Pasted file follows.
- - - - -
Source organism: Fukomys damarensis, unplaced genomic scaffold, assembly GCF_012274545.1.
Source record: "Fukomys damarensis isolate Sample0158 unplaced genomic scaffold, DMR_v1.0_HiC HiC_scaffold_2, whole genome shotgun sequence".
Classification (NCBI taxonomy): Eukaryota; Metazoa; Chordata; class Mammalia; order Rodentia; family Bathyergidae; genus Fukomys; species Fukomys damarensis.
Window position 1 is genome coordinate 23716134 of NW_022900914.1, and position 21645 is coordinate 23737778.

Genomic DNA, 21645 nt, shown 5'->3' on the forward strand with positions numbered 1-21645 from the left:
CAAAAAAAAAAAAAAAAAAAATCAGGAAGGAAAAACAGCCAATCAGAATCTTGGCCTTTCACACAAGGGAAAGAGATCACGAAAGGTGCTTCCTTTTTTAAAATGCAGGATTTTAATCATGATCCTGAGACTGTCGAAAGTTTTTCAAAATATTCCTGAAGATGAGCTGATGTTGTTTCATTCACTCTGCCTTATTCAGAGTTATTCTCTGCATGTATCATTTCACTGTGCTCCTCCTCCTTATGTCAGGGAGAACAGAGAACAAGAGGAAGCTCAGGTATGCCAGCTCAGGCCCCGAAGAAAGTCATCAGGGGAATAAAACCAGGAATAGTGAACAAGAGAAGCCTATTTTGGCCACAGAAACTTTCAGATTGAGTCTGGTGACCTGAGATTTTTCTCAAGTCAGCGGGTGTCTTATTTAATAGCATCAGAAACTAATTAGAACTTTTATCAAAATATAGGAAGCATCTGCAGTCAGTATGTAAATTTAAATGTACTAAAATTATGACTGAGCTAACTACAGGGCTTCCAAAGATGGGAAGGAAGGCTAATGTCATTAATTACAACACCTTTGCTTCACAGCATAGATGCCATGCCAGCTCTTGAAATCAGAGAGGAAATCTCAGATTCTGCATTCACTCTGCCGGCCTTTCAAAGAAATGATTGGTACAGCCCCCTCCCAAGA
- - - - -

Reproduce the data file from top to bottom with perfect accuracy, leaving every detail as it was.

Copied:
Source organism: Fukomys damarensis, unplaced genomic scaffold, assembly GCF_012274545.1.
Source record: "Fukomys damarensis isolate Sample0158 unplaced genomic scaffold, DMR_v1.0_HiC HiC_scaffold_2, whole genome shotgun sequence".
Classification (NCBI taxonomy): Eukaryota; Metazoa; Chordata; class Mammalia; order Rodentia; family Bathyergidae; genus Fukomys; species Fukomys damarensis.
Window position 1 is genome coordinate 23716134 of NW_022900914.1, and position 21645 is coordinate 23737778.

Genomic DNA, 21645 nt, shown 5'->3' on the forward strand with positions numbered 1-21645 from the left:
CAAAAAAAAAAAAAAAAAAAATCAGGAAGGAAAAACAGCCAATCAGAATCTTGGCCTTTCACACAAGGGAAAGAGATCACGAAAGGTGCTTCCTTTTTTAAAATGCAGGATTTTAATCATGATCCTGAGACTGTCGAAAGTTTTTCAAAATATTCCTGAAGATGAGCTGATGTTGTTTCATTCACTCTGCCTTATTCAGAGTTATTCTCTGCATGTATCATTTCACTGTGCTCCTCCTCCTTATGTCAGGGAGAACAGAGAACAAGAGGAAGCTCAGGTATGCCAGCTCAGGCCCCGAAGAAAGTCATCAGGGGAATAAAACCAGGAATAGTGAACAAGAGAAGCCTATTTTGGCCACAGAAACTTTCAGATTGAGTCTGGTGACCTGAGATTTTTCTCAAGTCAGCGGGTGTCTTATTTAATAGCATCAGAAACTAATTAGAACTTTTATCAAAATATAGGAAGCATCTGCAGTCAGTATGTAAATTTAAATGTACTAAAATTATGACTGAGCTAACTACAGGGCTTCCAAAGATGGGAAGGAAGGCTAATGTCATTAATTACAACACCTTTGCTTCACAGCATAGATGCCATGCCAGCTCTTGAAATCAGAGAGGAAATCTCAGATTCTGCATTCACTCTGCCGGCCTTTCAAAGAAATGATTGGTACAGCCCCCTCCCAAGA